Bad things are going to happen.
Your tomatoes will grow a fungus
and your cat will get run over.
Someone will leave the bag with the ice cream
melting in the car and throw
your blue cashmere sweater in the drier.
Your husband will sleep
with a girl your daughter’s age, her breasts spilling
out of her blouse. Or your wife
will remember she’s a lesbian
and leave you for the woman next door. The other cat–
the one you never really liked–will contract a disease
that requires you to pry open its feverish mouth
every four hours. Your parents will die.
No matter how many vitamins you take,
how much Pilates, you’ll lose your keys,
your hair and your memory. If your daughter
doesn’t plug her heart
into every live socket she passes,
you’ll come home to find your son has emptied
the refrigerator, dragged it to the curb,
and called the used appliance store for a pick up–drug money.
There’s a Buddhist story of a woman chased by a tiger.
When she comes to a cliff, she sees a sturdy vine
and climbs half way down. But there’s also a tiger below.
And two mice–one white, one black–scurry out
and begin to gnaw at the vine. At this point
she notices a wild strawberry growing from a crevice.
She looks up, down, at the mice.
Then she eats the strawberry.
So here’s the view, the breeze, the pulse
in your throat. Your wallet will be stolen, you’ll get fat,
slip on the bathroom tiles of a foreign hotel
and crack your hip. You’ll be lonely.
Oh taste how sweet and tart
the red juice is, how the tiny seeds
crunch between your teeth.
Ellen Bass’s most recent book of poems, The Human Line, was published by Copper Canyon Press and was named a Notable Book of 2007 by the San Francisco Chronicle. She co-edited (with Florence Howe) the groundbreaking No More Masks! An Anthology of Poems by Women (Doubleday), has published several previous volumes of poetry, including Mules of Love (BOA) which won the Lambda Literary Award.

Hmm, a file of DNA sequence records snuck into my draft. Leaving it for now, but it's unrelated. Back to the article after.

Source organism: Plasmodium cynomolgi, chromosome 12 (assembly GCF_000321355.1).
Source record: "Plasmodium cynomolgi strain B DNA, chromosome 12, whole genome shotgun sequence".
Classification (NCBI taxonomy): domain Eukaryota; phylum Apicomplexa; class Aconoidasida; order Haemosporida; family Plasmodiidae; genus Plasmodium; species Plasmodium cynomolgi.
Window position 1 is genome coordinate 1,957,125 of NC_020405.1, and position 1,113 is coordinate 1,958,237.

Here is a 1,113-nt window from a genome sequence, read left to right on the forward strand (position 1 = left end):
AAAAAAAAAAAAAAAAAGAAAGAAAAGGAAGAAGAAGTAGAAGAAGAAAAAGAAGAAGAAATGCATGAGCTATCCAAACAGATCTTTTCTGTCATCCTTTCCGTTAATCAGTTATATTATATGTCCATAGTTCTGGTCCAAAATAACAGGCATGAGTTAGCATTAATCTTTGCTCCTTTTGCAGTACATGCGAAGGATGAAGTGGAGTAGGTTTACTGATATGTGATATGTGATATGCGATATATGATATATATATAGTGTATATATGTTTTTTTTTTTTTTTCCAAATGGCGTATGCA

Her poems have appeared in hundreds of journals and anthologies, including The Atlantic, Ms., The American Poetry Review, The New Republic, The Kenyon Review, Ploughshares, and Field. She was awarded the Elliston Book Award for Poetry from the University of Cincinnati, Nimrod/Hardman’s Pablo Neruda Prize, The Missouri Review’s Larry Levis Award, the Greensboro Poetry Prize, the New Letters Poetry Prize, the Chautauqua Poetry Prize, a Pushcart Prize, and a Fellowship from the California Arts Council.
Her non-fiction books include Free Your Mind: The Book for Gay, Lesbian and Bisexual Youth (HarperCollins), I Never Told Anyone: Writings by Women Survivors of Child Sexual Abuse (HarperCollins), and The Courage to Heal: A Guide for Women Survivors of Child Sexual Abuse (Harper Collins), which has sold over a million copies and has been translated into ten languages.
She currently is teaching in the low residency MFA program at Pacific University and has taught poetry and creative writing in Santa Cruz, CA and at other beautiful locations nationally and internationally.